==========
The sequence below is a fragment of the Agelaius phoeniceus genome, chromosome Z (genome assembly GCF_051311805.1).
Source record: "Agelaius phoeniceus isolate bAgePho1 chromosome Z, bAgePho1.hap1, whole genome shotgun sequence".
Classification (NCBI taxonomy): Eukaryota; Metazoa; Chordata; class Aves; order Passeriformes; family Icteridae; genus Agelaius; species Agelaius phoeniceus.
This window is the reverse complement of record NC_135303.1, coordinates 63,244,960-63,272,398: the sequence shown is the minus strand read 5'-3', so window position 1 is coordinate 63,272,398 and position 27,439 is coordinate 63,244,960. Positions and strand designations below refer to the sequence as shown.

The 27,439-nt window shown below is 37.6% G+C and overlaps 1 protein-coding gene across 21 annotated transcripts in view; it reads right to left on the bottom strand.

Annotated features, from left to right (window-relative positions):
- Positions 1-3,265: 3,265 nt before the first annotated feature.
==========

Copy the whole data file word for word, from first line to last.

The sequence below is a fragment of the Agelaius phoeniceus genome, chromosome Z (genome assembly GCF_051311805.1).
Source record: "Agelaius phoeniceus isolate bAgePho1 chromosome Z, bAgePho1.hap1, whole genome shotgun sequence".
Classification (NCBI taxonomy): Eukaryota; Metazoa; Chordata; class Aves; order Passeriformes; family Icteridae; genus Agelaius; species Agelaius phoeniceus.
This window is the reverse complement of record NC_135303.1, coordinates 63,244,960-63,272,398: the sequence shown is the minus strand read 5'-3', so window position 1 is coordinate 63,272,398 and position 27,439 is coordinate 63,244,960. Positions and strand designations below refer to the sequence as shown.

The 27,439-nt window shown below is 37.6% G+C and overlaps 1 protein-coding gene across 21 annotated transcripts in view; it reads right to left on the bottom strand.

Annotated features, from left to right (window-relative positions):
- Positions 1-3,265: 3,265 nt before the first annotated feature.